Dwayne Collins leaves for Dallas, Texas next Thursday to try out for the USA Men's U19 World Championship team, June 28-30. A total of five trial sessions will be held, two hours each.
"It is a great opportunity to go out there and prove myself and get better because I am playing against the best competition," Collins said.
Twenty players across the country have been invited for a tryout with 14 making the squad. Some of the notable players include: Patrick Beverley (Arkansas), Darrell Arthur (Kansas), Tajuan Porter (Oregon), Raymar Morgan (Michigan State), and David Lighty (Ohio State).
Incoming freshmen Michael Beasley (Kansas State), Drew Gordon (UCLA), and James Hickson (N.C. State) are also trying out for the squad.
"I expect to make it, but I have to prove my point just like I have to do wherever I go," he said. "I have to prove a point and show people what I can do."
Collins has a good shot of making the squad especially considering his previous experience with USA Basketball.
In 2005, the summer before his senior season, Collins was part of Team USA's Youth Development Festival team.
"I think that helped me a lot to grow up and helped me out for my senior year and I had a pretty good senior year," said Collins, who admitted he was a bit surprised he made the squad.
If he makes the team, he will stay in Dallas until the team opens play in Serbia on July 12. Team USA will face Mali, China, and Serbia in preliminary play with the gold medal game on July 22.
"It would show me another part of the World," said Collins, who has not ventured outside of the United States or been away from Miami for more than a month.
Last season, Collins averaged 8.6 points and 6.5 rebounds while shooting 54 percent from the floor in 32 games.
Miami finished 12-20 on the season, 4-12 in the ACC
"I really enjoyed it even though we should have had a better season," he said. "Hopefully we make up for it this year and open a lot of eyes."
He started 22 games averaging 25.2 minutes per game.
"I learned because of my playing time," he said. "At one point I was the only big man and I feel I grew up a lot. They gave me more playing time than I thought I would. At one point I was playing 35 minutes a game."
Playing in the ACC, arguably the nation's toughest conferences, has its challenges, which Collins enjoyed.
"It was good, it was fun for me," he said. "I like playing in the ACC and all of those teams. I believe it is the top competition in the nation, which makes you better."
Collins said the toughest player he faced last year was Florida State forward Al Thornton, who is projected to be drafted in the first round next week.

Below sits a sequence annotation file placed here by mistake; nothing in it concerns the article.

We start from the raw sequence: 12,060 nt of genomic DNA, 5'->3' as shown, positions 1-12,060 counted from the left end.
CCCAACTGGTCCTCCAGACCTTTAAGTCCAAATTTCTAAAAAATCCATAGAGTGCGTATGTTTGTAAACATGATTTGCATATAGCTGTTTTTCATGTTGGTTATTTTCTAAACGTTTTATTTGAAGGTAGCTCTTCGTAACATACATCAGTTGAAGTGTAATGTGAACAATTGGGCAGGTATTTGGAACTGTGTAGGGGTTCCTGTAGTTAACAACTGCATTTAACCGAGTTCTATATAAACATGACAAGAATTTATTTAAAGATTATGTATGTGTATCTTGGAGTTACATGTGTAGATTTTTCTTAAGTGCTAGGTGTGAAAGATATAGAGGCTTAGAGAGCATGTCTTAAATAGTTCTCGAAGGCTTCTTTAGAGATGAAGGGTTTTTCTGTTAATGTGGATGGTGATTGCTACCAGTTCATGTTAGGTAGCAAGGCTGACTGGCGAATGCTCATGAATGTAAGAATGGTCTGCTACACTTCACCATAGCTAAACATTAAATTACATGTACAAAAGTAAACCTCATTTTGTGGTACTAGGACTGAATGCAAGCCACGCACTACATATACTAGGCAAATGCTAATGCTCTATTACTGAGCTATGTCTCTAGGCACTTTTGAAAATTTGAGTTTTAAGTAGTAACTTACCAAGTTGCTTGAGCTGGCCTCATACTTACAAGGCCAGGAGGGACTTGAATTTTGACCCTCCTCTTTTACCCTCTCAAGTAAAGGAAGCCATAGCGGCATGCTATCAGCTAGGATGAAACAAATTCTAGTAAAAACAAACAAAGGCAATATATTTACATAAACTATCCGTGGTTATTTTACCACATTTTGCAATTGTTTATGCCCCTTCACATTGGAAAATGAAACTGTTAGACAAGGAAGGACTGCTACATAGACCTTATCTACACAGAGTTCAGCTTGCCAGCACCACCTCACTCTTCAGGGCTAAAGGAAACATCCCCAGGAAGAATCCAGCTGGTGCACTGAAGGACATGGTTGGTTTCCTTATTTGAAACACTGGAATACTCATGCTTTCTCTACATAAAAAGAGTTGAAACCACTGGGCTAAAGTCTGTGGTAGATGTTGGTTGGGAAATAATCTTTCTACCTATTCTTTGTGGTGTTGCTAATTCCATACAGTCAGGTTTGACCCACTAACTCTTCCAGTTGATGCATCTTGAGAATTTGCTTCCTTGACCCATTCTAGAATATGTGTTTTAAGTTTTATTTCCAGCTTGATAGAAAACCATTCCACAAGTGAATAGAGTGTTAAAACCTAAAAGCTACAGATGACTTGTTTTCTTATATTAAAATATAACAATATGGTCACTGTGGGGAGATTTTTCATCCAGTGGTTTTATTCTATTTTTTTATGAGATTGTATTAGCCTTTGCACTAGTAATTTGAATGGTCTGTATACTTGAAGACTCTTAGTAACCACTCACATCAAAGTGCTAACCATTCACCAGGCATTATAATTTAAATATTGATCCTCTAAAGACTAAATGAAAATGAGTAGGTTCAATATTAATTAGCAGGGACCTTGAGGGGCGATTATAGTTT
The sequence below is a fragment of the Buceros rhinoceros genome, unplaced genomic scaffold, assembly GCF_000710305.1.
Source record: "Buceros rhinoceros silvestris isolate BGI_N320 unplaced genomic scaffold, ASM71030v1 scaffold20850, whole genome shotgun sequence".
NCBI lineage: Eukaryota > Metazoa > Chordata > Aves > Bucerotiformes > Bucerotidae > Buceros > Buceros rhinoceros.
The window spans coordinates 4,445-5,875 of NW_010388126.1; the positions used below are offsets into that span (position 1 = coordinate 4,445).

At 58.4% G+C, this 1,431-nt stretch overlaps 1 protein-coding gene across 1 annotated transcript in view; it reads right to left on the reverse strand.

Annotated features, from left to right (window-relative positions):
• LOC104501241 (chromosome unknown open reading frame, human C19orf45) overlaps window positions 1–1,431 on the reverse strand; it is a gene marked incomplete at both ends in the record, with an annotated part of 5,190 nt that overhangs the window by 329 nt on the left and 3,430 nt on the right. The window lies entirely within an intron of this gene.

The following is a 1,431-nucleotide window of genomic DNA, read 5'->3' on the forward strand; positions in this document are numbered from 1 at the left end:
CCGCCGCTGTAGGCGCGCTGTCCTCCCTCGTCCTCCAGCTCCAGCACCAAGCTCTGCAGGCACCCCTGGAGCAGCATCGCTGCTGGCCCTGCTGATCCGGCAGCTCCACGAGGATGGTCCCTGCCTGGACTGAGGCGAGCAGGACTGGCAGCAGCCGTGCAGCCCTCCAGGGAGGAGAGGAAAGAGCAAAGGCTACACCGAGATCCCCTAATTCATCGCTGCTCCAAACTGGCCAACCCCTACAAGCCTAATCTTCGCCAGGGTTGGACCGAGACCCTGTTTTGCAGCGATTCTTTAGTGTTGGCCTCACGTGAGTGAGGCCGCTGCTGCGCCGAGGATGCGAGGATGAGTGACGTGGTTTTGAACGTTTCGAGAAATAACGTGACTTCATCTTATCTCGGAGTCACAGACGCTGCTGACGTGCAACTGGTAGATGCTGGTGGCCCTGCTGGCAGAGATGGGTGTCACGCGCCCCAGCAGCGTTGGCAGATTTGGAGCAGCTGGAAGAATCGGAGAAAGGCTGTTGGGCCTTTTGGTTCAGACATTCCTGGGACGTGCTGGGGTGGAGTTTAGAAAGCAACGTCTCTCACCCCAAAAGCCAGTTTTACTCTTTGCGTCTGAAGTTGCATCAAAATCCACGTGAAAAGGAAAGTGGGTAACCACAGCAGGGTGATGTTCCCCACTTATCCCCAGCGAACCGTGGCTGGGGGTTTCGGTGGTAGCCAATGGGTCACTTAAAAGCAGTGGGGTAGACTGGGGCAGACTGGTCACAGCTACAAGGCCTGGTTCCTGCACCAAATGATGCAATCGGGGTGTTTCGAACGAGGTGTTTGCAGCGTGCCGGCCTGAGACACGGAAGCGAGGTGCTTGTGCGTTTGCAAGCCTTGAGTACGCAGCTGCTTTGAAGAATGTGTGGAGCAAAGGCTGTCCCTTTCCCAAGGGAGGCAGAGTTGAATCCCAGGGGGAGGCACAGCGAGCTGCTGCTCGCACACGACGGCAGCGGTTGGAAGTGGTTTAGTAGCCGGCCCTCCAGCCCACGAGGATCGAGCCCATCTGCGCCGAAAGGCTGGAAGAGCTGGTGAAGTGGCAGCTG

"I didn't guard him, but he was something," Collins said. "I like his game."
EXPLOSIVE & EXCITING
Of his 106 field goals, 44 were dunks.
"I just like dunking on people," he said. "That is my favorite dunk. If I dunk, that is okay. But when I dunk on someone, that is what I like."
His favorite dunk was against Boston College on a followup on a missed layup by Denis Clemente.
"I was surprised I was able to dunk it because the ball was coming so fast and I had to snatch it and bring it back up. I saw it on tape and it was nice. That was my favorite dunk."
Because of his explosiveness, dunks, and big-time plays, Collins quickly turned into a fan favorite and is labeled as an exciting player.
"I like hearing it," he said. "That's what I have been doing since I have been playing basketball. Most of my points come from dunks."
While a number of his peers are preparing for the NBA Draft after leaving school a year early, most notably Greg Oden and Kevin Durant, Collins will return for his sophomore season, but does have aspirations of playing in the NBA.
While he works to get better, he looks towards two NBA players to model his game after. Kevin Garnett and Udonis Haslem.
"Udonis Haslem is a hard-worker and I like Kevin Garnett's passion for the game," said Collins, who wears No. 21 because of Garnett.
This summer Collins is working hard to improve on his low-post moves, specifically he is working on developing his hook shot. He also would like to add a mid-range shot to his game.
With Collins' improving on a daily basis and the return of key players such as Jack McClinton, Anthony King, and Brian Asbury, Miami could be in the mix for landing an NCAA tournament bid.
"I believe we will be way better at rebounding and defending," he said.
Collins played two years of high school basketball with incoming freshman Edwin Rios.
The two helped lead Miami High to a state title in 2005, when Collins was a junior, Rios a sophomore.
"He is going to bring the up-and-down game," Collins said. "He is going to bring excitement."
The 6-foot-8 forward would like to begin the season at 240 pounds, 10 pounds heavier than he was at the start of last year.
Christopher Stock can be reached at firstname.lastname@example.org
Collins Preparing for USA Team Trials
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